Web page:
As of this writing, we are into week two without cellular access on our iPhones (See “Cutting the cord and falling into the abyss” in last week’s Reader).
I think the biggest thing I miss is reading the Duluth News Tribune, Star Tribune, and the New York Times at breakfast and lunch. To check email, statements, and other important and unimportant information, we have to go to the library or coffee shops. I’m drinking a lot more coffee than I normally do.
The easiest is to walk to Chester Creek Café at the corner. But we don’t want to take up a table when there are many lunch or dinner customers.
Perk Place is a quiet place, but for some reason I could not log on to their server. Another Mac user had been successful. I wonder if he was using a newer operating system. A staff member did get me signed on using the coffee shop account.
Once upon a time I would walk to Bixby’s and other shops at Mt. Royal, but every year the hill up Woodland Avenue seems to get steeper, especially with a backpack with a computer. And so I wimp out and drive.
The Mount Royal Library may or may not be crowded. When I went on Thursday it wasn’t, but it did take a bit of effort to log in. I was successful with my iPhone and iPad, but I never managed to click all the right buttons for my laptop.
A diversion at the library was looking for a follow-on book after viewing “The Young Victoria”. The movie had a lot of follow-on summary information. I wanted to know more about her reign and her successors. I used my iPhone to sign on to the catalog and select some books. Having the call numbers of the desired titles on my iPhone sure beat copying those numbers onto paper from the library computers.
Caribou at Mount Royal Market is spacious and quiet. It’s biggest drawback is that there are no power outlets at the tables.
And at the cabin we are completely disconnected from the web. At least, we can still use our phones.
So, I have to carefully plan all my work before hand. I am writing this at home and will go to one of the coffee shops to email it to the Reader. I have to write most of my email beforehand. I have to plan ahead what web sites to visit.
One of those plan-ahead sites was the Apple Support Community. While at a coffee shop I downloaded thirteen threads about excessive data usage. It’s nice to know that I am not alone with this problem. Some useful advice, some blaming the user, but no really clear cut advice.
I do know first hand that solving computer problems can be a long, arduous project. Relevant information comes in dribbles from the customer and lots of digging by programmers. I was the lead investigator of frequent crashes of a Univac 1108 in Sweden. Many of the memory dumps showed a particular program was active. I badgered to customer into giving me a copy of the program. I took the copy to another site and the program crashed because it was putting data outside of its assigned space. To make the story short, the problem was they were using an outdated library and that their computer had a memory protection failure. I think it took three months from the first alarm to final resolution. And those computers were a lot simpler than what we carry in our pockets now!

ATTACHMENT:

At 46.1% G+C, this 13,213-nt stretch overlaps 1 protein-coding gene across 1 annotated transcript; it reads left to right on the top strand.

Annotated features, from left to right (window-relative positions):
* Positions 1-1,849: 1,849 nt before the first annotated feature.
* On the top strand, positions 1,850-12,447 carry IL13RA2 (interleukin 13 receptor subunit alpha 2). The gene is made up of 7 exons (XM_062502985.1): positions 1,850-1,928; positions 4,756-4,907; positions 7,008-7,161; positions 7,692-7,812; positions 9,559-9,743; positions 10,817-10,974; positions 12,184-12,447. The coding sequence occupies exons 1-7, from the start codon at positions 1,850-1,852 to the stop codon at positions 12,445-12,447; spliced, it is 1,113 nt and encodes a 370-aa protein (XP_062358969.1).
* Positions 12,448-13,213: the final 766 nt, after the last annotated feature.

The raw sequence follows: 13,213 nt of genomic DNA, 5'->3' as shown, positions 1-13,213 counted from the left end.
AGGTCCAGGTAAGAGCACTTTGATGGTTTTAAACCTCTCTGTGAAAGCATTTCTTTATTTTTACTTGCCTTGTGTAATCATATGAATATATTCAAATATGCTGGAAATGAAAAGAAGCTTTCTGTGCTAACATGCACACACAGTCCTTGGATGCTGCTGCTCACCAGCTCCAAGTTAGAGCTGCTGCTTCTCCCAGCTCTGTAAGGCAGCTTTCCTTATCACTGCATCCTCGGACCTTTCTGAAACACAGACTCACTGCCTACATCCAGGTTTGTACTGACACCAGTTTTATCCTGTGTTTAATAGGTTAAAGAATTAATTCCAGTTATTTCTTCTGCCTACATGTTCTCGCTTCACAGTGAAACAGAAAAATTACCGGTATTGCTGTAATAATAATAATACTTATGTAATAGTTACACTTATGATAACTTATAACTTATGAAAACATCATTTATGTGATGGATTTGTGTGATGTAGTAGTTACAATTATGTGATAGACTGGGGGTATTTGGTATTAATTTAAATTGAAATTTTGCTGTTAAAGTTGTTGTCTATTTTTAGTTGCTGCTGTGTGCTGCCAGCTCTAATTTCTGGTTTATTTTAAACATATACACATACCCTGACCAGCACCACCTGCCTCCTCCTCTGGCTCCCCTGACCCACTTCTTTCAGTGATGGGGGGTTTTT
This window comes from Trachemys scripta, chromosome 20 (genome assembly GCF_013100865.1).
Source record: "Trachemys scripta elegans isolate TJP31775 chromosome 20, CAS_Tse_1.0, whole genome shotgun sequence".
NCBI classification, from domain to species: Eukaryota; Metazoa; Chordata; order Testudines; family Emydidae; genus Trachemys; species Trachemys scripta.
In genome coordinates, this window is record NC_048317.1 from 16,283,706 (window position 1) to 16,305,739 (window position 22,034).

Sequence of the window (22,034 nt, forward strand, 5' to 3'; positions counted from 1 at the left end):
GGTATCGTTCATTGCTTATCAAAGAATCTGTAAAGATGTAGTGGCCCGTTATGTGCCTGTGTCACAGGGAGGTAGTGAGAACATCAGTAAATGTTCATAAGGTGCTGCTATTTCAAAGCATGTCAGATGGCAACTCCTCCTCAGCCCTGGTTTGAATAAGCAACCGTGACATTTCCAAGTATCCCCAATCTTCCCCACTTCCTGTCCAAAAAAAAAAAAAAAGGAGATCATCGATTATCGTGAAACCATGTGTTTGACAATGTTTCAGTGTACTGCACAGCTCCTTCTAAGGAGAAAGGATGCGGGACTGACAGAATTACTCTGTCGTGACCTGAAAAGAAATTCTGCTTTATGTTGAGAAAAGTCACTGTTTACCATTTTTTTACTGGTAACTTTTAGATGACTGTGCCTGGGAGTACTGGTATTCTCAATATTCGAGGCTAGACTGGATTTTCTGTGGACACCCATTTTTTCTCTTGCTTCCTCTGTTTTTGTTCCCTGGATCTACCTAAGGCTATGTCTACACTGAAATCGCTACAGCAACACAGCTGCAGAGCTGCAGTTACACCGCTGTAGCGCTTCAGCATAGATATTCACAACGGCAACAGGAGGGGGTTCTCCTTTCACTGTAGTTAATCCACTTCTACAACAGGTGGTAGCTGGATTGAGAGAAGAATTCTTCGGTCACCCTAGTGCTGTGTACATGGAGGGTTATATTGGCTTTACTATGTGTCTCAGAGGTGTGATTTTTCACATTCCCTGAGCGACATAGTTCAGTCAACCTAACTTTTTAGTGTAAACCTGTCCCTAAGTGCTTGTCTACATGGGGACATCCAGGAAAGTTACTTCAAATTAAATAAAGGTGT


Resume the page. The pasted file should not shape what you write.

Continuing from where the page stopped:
Once upon a time it was said that Mac owners never used a manual. I did look up a few things now and then, mostly just what keys did I need to push to get å, ä, é, î, ö, and other western European characters. The Mac’s were described as WIMPs: Windows, Icons, Menus, and Pictures. Just about everything you needed to know was obvious from one of these.
Even then, many users came up with seemingly intractable problems. Apple’s answer was to encourage user groups. Unfortunately, often there was nobody at a meeting who had an answer. I remember somebody asking why they couldn’t make their “Whiz Bang” printer work on a Mac. The leader would ask if anybody had a solution and look around the room. Not a hand went up. This happened over and over again.
The human interface, the computing power, and the range of software has improved exponentially in the last 31 years (remember the 1984 Apple ad). We can do many tasks quickly and easily just by poking the screen or dragging a finger over it. But when things go wrong! Hoo boy!
I think I caused my problem with an inadvertent reset. My choices include going back to the last iCloud backup, but would that be done before the coffee shop closed? By reading the manual, I found that I can double-click the home button, swipe up on the screen, and then slide through all the open apps. I can close an app by sliding its image up. This doesn’t remove the app from my iPhone, it just stops it from doing any harm.
Once September rolls around, we’ll have the data part of our Consumer Cellular contract restored. I think the closing apps plan is my best alternative. I’ll start with only keeping the supposedly harmless apps open: Weather, Mail, Calendar, and a few other standards. Then I’ll have to wait until all the data is in for that six-hour period. If usage seems normal, I’ll keep a few more apps open. Either I’ll eventually find the run-away app or that the conditions are such that the app is now behaving.
Meanwhile, I’ll be drinking lots of coffee. I thought of having beer instead, but it will be just my luck to knock over the glass…
Also published in the Reader Weekly of Duluth at http://duluthreader.com/articles/2015/08/26/5837_clawing_out_of_the_abyss.